Why Amelia? Well my parents have a flat there so rent-free is pretty much always a winner. I know the town very well having spent pretty much every summer there since I was 18. It’s a little sleepy, but the internet speed is good, the ice cream is great and the pizza is even better. The town is on a hill so morning walks will really stretch my legs before settling down to a day of work. It’s also still 25 degrees sunny. What more could you want?

    I’ll keep you all updated on what we’re working on. Exciting times ahead!

    Amelia, Terni

    Amelia, Terni, Umbria, Italy, Europe, Earth, Sol, Milky Way… You get the picture

  • An app, perchance to dream

    I recently made a small app to speed up the invoicing process at Applingua. As the majority of our customers are European, I must validate their EU tax number before zero-rating their VAT invoices. The EU provide a portal to do this validation, but anyone who has used it will know just how frustrating it is. It’s a problem, so this is my solution.

    The app is pretty basic, and pretty ugly too. It’s a v.1 that does the job – a “minimum viable product” for want of a better phrase. Currently you can enter the tax number, choose the member state it belongs to and Europa VAT will tell you if it’s valid and, if available, the address and company name. This saves considerable time over the EU portal that makes you enter considerably more data to get the same information.

    Making apps is certainly not Applingua’s main business, nor will it ever be. Europa VAT won’t even break-even with the time spent on it (a few days in total). However Applingua can profit from it in many other ways.

    Having an app on the app store gives Applingua a little street cred. I’ve dealt with iTunes Connect before, but now I can guide developers right through every step of managing localizations on Apple’s (awkward) platform. There’s definitely going to be a DevZone post on that soon. Additionally, I can now freely add localizations, screenshot code and fiddle with Cocoa Autolayout for new tutorials at my whim.

    Visit the app’s website:

    Get the app directly hereClick Me

  • Q2: ROI on Time and Other Goodies

    Applingua Ltd’s second ever quarter ended on 30th June 2011 and, as promised in my Q1 ROI post, I’ve got some numbers to report.

    Q2 was incredibly different from Q1. Clients, developers and friends started referring to Applingua as an organisation in its own right and not as “Rob’s new project”. Revenue also increased and my client base tripled on Q1. The average number number of projects per client was and encouraging 2.5.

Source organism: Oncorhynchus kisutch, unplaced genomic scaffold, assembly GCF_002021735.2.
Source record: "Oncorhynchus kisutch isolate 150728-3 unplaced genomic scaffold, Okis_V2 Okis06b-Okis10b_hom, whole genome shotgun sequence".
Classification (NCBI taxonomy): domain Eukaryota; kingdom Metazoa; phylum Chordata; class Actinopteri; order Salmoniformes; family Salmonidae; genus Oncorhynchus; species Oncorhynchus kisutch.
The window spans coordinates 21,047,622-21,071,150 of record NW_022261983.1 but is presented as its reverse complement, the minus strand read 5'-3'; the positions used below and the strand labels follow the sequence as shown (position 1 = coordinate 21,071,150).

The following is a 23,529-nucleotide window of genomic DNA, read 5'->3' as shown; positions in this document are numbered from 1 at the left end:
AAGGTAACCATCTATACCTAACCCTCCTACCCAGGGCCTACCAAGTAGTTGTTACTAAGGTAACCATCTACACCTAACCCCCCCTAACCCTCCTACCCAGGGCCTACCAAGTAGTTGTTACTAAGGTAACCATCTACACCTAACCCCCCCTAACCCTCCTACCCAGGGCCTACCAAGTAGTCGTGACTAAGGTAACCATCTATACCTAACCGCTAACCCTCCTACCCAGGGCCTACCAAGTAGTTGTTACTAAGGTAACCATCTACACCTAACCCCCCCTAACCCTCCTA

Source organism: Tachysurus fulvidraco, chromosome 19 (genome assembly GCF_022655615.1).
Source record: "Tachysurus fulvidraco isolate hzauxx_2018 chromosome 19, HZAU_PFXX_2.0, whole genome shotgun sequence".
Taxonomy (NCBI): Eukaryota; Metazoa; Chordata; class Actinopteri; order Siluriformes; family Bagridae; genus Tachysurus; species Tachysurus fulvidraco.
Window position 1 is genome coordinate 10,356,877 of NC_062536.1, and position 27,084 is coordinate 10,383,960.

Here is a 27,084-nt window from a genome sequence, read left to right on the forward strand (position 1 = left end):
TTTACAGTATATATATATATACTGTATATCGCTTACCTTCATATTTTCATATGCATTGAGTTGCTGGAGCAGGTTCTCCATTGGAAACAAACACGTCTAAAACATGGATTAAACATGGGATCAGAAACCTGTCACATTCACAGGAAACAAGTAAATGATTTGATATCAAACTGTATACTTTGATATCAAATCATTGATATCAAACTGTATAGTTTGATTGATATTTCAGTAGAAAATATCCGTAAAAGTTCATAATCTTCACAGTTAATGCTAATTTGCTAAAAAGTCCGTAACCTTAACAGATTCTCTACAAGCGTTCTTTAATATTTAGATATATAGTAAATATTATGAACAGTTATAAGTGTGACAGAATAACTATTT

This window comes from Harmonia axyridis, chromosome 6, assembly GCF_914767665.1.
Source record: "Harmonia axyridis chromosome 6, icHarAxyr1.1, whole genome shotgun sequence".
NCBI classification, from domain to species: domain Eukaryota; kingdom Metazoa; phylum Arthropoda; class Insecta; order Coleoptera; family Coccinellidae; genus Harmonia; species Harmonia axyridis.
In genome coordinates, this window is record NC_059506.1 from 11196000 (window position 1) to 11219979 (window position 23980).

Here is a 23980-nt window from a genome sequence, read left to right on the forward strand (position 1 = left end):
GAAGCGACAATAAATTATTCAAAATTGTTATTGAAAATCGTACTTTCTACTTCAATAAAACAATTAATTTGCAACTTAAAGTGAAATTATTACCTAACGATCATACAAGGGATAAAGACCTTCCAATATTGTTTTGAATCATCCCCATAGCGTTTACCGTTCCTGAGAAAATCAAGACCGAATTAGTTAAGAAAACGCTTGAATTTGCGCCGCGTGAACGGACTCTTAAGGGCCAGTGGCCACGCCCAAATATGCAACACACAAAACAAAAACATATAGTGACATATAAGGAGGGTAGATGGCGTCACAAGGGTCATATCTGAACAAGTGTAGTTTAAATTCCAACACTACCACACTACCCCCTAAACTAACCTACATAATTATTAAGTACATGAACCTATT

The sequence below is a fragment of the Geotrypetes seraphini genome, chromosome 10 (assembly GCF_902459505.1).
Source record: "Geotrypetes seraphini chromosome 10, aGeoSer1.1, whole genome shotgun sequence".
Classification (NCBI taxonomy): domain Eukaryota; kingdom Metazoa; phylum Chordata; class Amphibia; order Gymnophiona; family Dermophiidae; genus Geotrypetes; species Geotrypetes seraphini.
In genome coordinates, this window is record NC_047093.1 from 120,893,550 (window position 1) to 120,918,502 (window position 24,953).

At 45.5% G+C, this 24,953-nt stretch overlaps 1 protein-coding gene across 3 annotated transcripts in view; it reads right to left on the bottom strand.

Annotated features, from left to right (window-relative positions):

In my previous blog post I discussed how ROI  and ROI on Time tells only part of a much bigger story for new small businesses and “start-ups”. Return on Investment  alone can be used to decide whether a company is successful or not, it’s a superficial metric which assumes the sole purpose of a company is to produce maximum revenue. While Applingua could not exist without revenue, nor I without a salary, Applingua was not started as some get-rich quick scheme. Despite this, I still get that age old question from friends who hear I’m going at it alone, “so how much money you making then?”. If only it were as easy as incorporating and drawing a six figure salary over night.

    There’s so much more at stake. Learning opportunities, partnerships, networking. Even personal social life is affected by starting your own business. All things you can’t particularly quantify, but important nonetheless.

    At the end of Q1 I decided to compare 4 ROI metrics: ROI, ROI on Time, ROI (Social Life) and ROI (Learning). I wanted to take two solid financial equations and represent them alongside two of factors I deem important: Learning, because all I ever seek to do is learn new skills, and Social Life, because I’m fully aware no social life will eventually stop me from going at it alone and force me to return to an office environment where I can waste company time bond with colleagues over tea.